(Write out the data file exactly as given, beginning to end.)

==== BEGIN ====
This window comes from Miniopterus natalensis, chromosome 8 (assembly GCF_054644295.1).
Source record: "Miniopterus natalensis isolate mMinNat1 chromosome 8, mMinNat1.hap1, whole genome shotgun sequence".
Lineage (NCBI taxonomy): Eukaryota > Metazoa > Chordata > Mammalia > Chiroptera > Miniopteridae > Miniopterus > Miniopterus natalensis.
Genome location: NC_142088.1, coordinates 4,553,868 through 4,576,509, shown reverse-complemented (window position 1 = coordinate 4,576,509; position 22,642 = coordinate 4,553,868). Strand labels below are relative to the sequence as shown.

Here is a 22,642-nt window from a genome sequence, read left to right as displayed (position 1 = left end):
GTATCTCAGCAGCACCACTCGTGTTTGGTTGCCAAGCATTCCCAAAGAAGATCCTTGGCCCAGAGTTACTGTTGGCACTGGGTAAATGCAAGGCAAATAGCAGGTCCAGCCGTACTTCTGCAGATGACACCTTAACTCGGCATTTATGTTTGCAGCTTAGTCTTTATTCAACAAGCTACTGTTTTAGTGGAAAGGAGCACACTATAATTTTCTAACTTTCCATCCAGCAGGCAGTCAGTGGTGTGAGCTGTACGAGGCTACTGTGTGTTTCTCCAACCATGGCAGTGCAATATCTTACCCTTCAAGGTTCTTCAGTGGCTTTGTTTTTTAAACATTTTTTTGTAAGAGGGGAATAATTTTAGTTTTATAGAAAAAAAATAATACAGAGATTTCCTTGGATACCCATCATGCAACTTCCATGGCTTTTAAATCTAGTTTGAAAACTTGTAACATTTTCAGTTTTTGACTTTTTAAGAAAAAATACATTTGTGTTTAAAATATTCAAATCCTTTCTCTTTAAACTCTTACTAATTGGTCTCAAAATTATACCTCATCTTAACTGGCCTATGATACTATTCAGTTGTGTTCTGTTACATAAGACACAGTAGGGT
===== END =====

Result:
This window comes from Miniopterus natalensis, chromosome 8 (assembly GCF_054644295.1).
Source record: "Miniopterus natalensis isolate mMinNat1 chromosome 8, mMinNat1.hap1, whole genome shotgun sequence".
Lineage (NCBI taxonomy): Eukaryota > Metazoa > Chordata > Mammalia > Chiroptera > Miniopteridae > Miniopterus > Miniopterus natalensis.
Genome location: NC_142088.1, coordinates 4,553,868 through 4,576,509, shown reverse-complemented (window position 1 = coordinate 4,576,509; position 22,642 = coordinate 4,553,868). Strand labels below are relative to the sequence as shown.

Here is a 22,642-nt window from a genome sequence, read left to right as displayed (position 1 = left end):
GTATCTCAGCAGCACCACTCGTGTTTGGTTGCCAAGCATTCCCAAAGAAGATCCTTGGCCCAGAGTTACTGTTGGCACTGGGTAAATGCAAGGCAAATAGCAGGTCCAGCCGTACTTCTGCAGATGACACCTTAACTCGGCATTTATGTTTGCAGCTTAGTCTTTATTCAACAAGCTACTGTTTTAGTGGAAAGGAGCACACTATAATTTTCTAACTTTCCATCCAGCAGGCAGTCAGTGGTGTGAGCTGTACGAGGCTACTGTGTGTTTCTCCAACCATGGCAGTGCAATATCTTACCCTTCAAGGTTCTTCAGTGGCTTTGTTTTTTAAACATTTTTTTGTAAGAGGGGAATAATTTTAGTTTTATAGAAAAAAAATAATACAGAGATTTCCTTGGATACCCATCATGCAACTTCCATGGCTTTTAAATCTAGTTTGAAAACTTGTAACATTTTCAGTTTTTGACTTTTTAAGAAAAAATACATTTGTGTTTAAAATATTCAAATCCTTTCTCTTTAAACTCTTACTAATTGGTCTCAAAATTATACCTCATCTTAACTGGCCTATGATACTATTCAGTTGTGTTCTGTTACATAAGACACAGTAGGGT